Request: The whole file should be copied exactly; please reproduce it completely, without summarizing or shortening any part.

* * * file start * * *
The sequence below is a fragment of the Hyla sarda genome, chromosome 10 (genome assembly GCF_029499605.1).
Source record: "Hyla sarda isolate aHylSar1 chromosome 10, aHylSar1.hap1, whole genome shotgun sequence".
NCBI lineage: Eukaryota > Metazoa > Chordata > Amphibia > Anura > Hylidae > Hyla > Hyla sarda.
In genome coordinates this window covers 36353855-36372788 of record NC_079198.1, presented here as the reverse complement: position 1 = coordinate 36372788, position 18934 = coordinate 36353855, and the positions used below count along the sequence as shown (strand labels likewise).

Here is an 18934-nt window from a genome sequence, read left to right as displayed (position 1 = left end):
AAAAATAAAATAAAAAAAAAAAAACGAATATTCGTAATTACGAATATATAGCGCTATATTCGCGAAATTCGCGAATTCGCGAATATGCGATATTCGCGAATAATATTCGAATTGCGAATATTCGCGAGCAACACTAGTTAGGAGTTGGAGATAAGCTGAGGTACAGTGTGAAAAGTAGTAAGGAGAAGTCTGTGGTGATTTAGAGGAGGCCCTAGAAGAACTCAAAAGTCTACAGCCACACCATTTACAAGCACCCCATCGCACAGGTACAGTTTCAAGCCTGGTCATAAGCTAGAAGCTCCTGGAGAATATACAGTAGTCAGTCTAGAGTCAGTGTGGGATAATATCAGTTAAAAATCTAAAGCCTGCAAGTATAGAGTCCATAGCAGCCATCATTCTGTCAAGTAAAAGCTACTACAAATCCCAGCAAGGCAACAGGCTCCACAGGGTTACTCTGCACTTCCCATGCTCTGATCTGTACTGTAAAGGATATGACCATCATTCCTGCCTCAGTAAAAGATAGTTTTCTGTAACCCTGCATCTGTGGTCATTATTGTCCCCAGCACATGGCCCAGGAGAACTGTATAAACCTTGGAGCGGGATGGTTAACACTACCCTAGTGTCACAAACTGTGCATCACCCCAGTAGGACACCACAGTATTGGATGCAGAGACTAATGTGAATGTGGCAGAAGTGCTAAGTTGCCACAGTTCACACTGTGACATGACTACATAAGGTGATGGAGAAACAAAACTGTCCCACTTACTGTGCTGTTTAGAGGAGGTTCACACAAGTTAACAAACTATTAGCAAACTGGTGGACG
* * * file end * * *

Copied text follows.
The sequence below is a fragment of the Hyla sarda genome, chromosome 10 (genome assembly GCF_029499605.1).
Source record: "Hyla sarda isolate aHylSar1 chromosome 10, aHylSar1.hap1, whole genome shotgun sequence".
NCBI lineage: Eukaryota > Metazoa > Chordata > Amphibia > Anura > Hylidae > Hyla > Hyla sarda.
In genome coordinates this window covers 36353855-36372788 of record NC_079198.1, presented here as the reverse complement: position 1 = coordinate 36372788, position 18934 = coordinate 36353855, and the positions used below count along the sequence as shown (strand labels likewise).

Here is an 18934-nt window from a genome sequence, read left to right as displayed (position 1 = left end):
AAAAATAAAATAAAAAAAAAAAAACGAATATTCGTAATTACGAATATATAGCGCTATATTCGCGAAATTCGCGAATTCGCGAATATGCGATATTCGCGAATAATATTCGAATTGCGAATATTCGCGAGCAACACTAGTTAGGAGTTGGAGATAAGCTGAGGTACAGTGTGAAAAGTAGTAAGGAGAAGTCTGTGGTGATTTAGAGGAGGCCCTAGAAGAACTCAAAAGTCTACAGCCACACCATTTACAAGCACCCCATCGCACAGGTACAGTTTCAAGCCTGGTCATAAGCTAGAAGCTCCTGGAGAATATACAGTAGTCAGTCTAGAGTCAGTGTGGGATAATATCAGTTAAAAATCTAAAGCCTGCAAGTATAGAGTCCATAGCAGCCATCATTCTGTCAAGTAAAAGCTACTACAAATCCCAGCAAGGCAACAGGCTCCACAGGGTTACTCTGCACTTCCCATGCTCTGATCTGTACTGTAAAGGATATGACCATCATTCCTGCCTCAGTAAAAGATAGTTTTCTGTAACCCTGCATCTGTGGTCATTATTGTCCCCAGCACATGGCCCAGGAGAACTGTATAAACCTTGGAGCGGGATGGTTAACACTACCCTAGTGTCACAAACTGTGCATCACCCCAGTAGGACACCACAGTATTGGATGCAGAGACTAATGTGAATGTGGCAGAAGTGCTAAGTTGCCACAGTTCACACTGTGACATGACTACATAAGGTGATGGAGAAACAAAACTGTCCCACTTACTGTGCTGTTTAGAGGAGGTTCACACAAGTTAACAAACTATTAGCAAACTGGTGGACG